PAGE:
In my previous review of Josiah Bancroft’s The Hod King, the third instalment in the Books of Babel series, I mentioned that due to its darker tone and shocker of a cliffhanger, the third book appeared to be ‘The Empire Strikes Back’ of Thomas Senlin’s story.
So now that I’ve read that The Fall of Babel, the final instalment in the series, can I say that this is Bancroft’s ‘Return of the Jedi?’ Not, really, no. I have to confess that with this last book, the wheels fell off that particular Star Wars analogy, and I’m not sure the mechanic can save it. Narratively, The Fall of Babel was not at all what I expected.
Fair warning: spoilers for the other three books abound.
First of all, despite the honking great set of cliffhangers left at the end of The Hod King, The Fall of Babel starts with a nearly novella-level opening from Adam’s point of view. The very same Adam who was absent for most of the previous book! Last seen captured while exploring the top of the Tower, Adam is our introduction to Nebos; a city filled to the brim with a rather upper crust sort of folk who share a strong level of distain for the other denizens of the tower. The city also shares ties to the Bricklayer, the Tower’s enigmatic founder. While here, Adam falls in love with one of the locals. However, it’s not his new lady love that tries to distract him most form his search, but rather his odd, newfound celebrity; a rather horny and predatory older woman; and finally, a psychotic steampunk librarian. The Nebos plot may start off seeming like a odd off-branch of the main narrative, but it soon starts showing the same bizzaro signatures that are seen across the rest of The Tower and it becomes quite compelling in its own right.
So where is Thomas Senlin throughout all of Adam’s adventures? Thomas is still entangled with the affair of the Hod King, the huge man powered siege engine that the Hod leader Luc Marat hopes to use to find and kill the Sphinx. Knowing that his life is at stake if Luc suspects him of any disloyalty, Senlin has to keep his wits about him if he is to both sabotage Lucs plan and reunite with Marya.
And where is Marya throughout all of Senlin’s adventures ? Marya is been tracked down by the State of the Art who hope to bring her into the fold! The crew are also frantically searching for all the missing copies of the painting ‘The Bricklayers Daughter’ in hope that they too, will be able to shed some light on on the Tower’s purpose, all while fighting off the challenges of Luc Marat.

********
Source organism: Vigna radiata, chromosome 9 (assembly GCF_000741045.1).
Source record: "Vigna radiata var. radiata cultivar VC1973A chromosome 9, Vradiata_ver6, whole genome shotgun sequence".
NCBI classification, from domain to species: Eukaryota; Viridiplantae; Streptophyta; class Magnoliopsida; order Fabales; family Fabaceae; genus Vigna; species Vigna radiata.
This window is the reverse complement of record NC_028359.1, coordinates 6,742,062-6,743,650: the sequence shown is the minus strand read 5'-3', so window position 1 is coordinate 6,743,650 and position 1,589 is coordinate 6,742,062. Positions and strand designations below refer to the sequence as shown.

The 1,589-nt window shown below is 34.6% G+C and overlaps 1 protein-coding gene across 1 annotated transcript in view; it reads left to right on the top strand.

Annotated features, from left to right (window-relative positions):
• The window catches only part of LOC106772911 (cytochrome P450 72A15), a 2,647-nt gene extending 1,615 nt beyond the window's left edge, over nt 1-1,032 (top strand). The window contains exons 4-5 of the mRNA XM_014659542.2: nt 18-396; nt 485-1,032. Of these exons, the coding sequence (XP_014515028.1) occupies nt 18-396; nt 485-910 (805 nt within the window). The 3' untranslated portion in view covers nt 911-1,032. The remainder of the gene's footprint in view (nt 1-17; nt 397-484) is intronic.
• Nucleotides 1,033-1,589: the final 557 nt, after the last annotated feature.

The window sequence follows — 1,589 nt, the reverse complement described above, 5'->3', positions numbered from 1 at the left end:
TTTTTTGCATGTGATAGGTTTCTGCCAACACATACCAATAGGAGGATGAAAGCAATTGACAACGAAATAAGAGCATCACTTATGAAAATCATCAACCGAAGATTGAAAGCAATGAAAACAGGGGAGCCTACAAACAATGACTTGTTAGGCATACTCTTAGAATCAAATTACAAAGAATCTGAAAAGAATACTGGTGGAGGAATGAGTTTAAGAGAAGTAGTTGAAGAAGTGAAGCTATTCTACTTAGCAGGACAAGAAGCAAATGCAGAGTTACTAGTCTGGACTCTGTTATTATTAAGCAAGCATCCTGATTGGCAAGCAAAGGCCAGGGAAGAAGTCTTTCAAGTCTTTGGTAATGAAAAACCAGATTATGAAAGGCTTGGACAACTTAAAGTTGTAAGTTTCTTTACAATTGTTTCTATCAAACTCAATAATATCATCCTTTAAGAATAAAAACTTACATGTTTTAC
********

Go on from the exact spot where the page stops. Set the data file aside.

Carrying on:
One of the things that really drew me in to the very first book, Senlin Ascends, was Bancroft’s magnificent prose, and it is utilised to it’s fullest here in the The Fall of Babel. The pacing—except for the very abrupt and lengthly check-in with Adam at the start—is managed very well. The crossing back and forth between the various characters later in the book is handled very deftly and while this instalment is quite lengthly, it never felt like it dragged. And as I touched on when discussing Nebos, the particular brand of weirdness that has become a hallmark of the series is still at front and centre. In fact, I would go as far as saying that the steampunk elements of the Tower are showcased even more prominently here than they have been previously.
As for the how the various characters progressed, I think Edith—current captain of the State of the Art—comes off as my absolute favourite. It’s her journey, out of all others, that feels the most compelling. Our lengthly stay with Adam also helped flesh him out in a way that I would have liked to have seen happen one or two books ago. Other characters, like Violeta, Iren, Reddleman and Byron were very compelling to read about, but their arcs were not anywhere near as progressive as that of Edith’s. (But I am still all heart-eyes over Byron)
But what about Marya and Thomas? While I can’t really expand on what happens to these two without dropping spoilers all over the place, I am going to say that you shouldn’t expect things to be wrapped up too nicely in ribbons and bows here. Both characters have been through a lot since they embarked in their expedition to the tower, and they are both no longer the same people that they once were. The resolution here fits perfectly on an emotional level, but its perhaps not as clean as some readers would like.
Another thing that hit me as slightly odd is that while the books set out with Senlin as the main character, I am less certain that he has kept that position throughout the series. The expansion of the cast as the story has gone on has pushed the spotlight further away from him. The extended isolation from the rest of the cast didn’t help either. This series may have started off as the pilgrimage of Senlin, but the focus gradually wandered away from him while I were preoccupied with other goings-on and I was slow to notice.
So who would I nominate as the main character of the series in place of Thomas? I am tempted to settle on the Tower itself, especially when we enter the run up to the climax and start to get an inkling about what the Bricklayer was actually trying to achieve with the Bridge to Babel.
My prior Star Wars analogy might have come apart at the seams, but it seems the stars are still a priority.
Overall, I think this was a emotionally satisfying conclusion to a series that I absolutely loved immersing myself in, but I would be lying if I said I wasn’t knocked for six with some of the emotional and narrative turns Bancroft decided to make. I also think that there’s enough left turns in the last part of the book that other readers might come away with a very different opinion. Putting it lightly, the resolution was not exactly predictable.
However, on a slightly lighter note, I am also convinced that there’s enough ambiguity at the ending that Bancroft could make a return to the Tower if the so wished